2020 was a year of record population lows. Newly released Census Bureau population estimates show record lows in United States population growth, both in 2020 and for the entire 2010-to-2020 decade.  California’s population shrank for the first time as far back as records go, with the Census Bureau estimates indicating that California’s population decreased by about 69,000 residents in the year ended July 1, 2020 .

The United States is not alone.

The population of South Korea, Asia’s fourth-largest economy, also fell for the first time in its history in 2020.  In fact, the working-age populations of Hong Kong, Japan, Mainland China, Singapore, South Korea, Taiwan and Thailand all peaked back in 2015 and will continue to decline at an accelerating rate in the coming decades. By 2050, the proportion of elderly in their populations is expected to increase to 27% — from just 7% in 1995.

Globally, no less than 23 countries are expected to see their populations halve by 2100, according to a study published in the Lancet in 2020 which made headlines around the world (despite the fact a number of important think tanks, such as the International Institute for Applied Systems Analysis in Vienna, have been predicting similar for years).  The researchers at the University of Washington’s Institute for Health Metrics and Evaluation project that the global fertility rate will fall below 1.7 by 2100.

What does this rapid decline in birth rates tell us about the world of 2021?  It seems to indicate that something is going wrong with society’s most basic building block – the family and parenthood.  The decline of the family is likely a significant cause of increasing loneliness across all age groups and a lack of purpose and identity among young people.  One of the fastest aging populations in the world, Japan, even has a name for dying alone, Kodokushi, literally the “lonely death”.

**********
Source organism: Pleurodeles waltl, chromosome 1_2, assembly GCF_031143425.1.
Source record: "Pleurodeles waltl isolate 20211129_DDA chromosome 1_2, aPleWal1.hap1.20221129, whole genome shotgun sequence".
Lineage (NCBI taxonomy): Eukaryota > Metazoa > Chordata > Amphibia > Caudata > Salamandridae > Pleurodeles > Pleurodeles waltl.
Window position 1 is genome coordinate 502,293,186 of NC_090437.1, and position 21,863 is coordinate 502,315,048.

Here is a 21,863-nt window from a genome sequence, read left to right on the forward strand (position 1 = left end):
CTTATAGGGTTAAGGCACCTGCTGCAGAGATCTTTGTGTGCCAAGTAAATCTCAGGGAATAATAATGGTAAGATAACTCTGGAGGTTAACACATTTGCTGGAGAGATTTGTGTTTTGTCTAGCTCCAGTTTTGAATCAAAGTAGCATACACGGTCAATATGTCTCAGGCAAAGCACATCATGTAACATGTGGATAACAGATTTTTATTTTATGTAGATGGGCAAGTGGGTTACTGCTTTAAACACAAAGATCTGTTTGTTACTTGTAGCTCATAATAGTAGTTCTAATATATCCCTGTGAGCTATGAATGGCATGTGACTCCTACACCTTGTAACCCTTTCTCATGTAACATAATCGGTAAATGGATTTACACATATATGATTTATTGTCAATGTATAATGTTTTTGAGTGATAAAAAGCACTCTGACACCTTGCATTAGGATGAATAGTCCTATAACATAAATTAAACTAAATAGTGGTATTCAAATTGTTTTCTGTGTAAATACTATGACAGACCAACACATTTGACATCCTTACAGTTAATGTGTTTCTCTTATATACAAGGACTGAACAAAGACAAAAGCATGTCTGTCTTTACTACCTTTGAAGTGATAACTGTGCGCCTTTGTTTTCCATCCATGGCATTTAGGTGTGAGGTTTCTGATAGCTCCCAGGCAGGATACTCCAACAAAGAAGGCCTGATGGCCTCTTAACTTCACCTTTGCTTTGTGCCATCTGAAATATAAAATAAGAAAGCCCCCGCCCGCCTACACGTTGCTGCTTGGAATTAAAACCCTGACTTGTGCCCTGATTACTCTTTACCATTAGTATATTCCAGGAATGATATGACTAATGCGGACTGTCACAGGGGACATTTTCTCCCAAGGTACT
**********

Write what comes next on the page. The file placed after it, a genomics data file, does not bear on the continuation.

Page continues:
It is also important because demographics is at the heart of economic growth and therefore impacts on all areas of our lives.  As financial professional Christopher Yates writes:

Whilst the variables influencing economic growth are numerous and complex, there is a driver whose overwhelming influence has the final say — demographics.

The significance of demographics in our economy is perhaps underappreciated, which is unfortunate given its impact can be found in almost all aspects therein; from economic growth and consumption, to interest rates and valuations, and even to the velocity of money and the balance sheets of the world’s central banks.

Demographics is what ties it all together. What begins as a kickstarter for growth and prosperity ultimately ends up a headwind. Unfortunately, for the majority of developed economies this headwind has already arrived and is only getting stronger.

It sounds a little clichéd, but it still rings true that 2021 will be brighter if we encourage and support stable homes, committed parents, families with children, and a community which cares for and supports us all. It is very likely that this is actually a large part of what makes us happy and brings us purpose.


Shannon Roberts is co-editor of MercatorNet’s blog on population issues and her article is printed with permission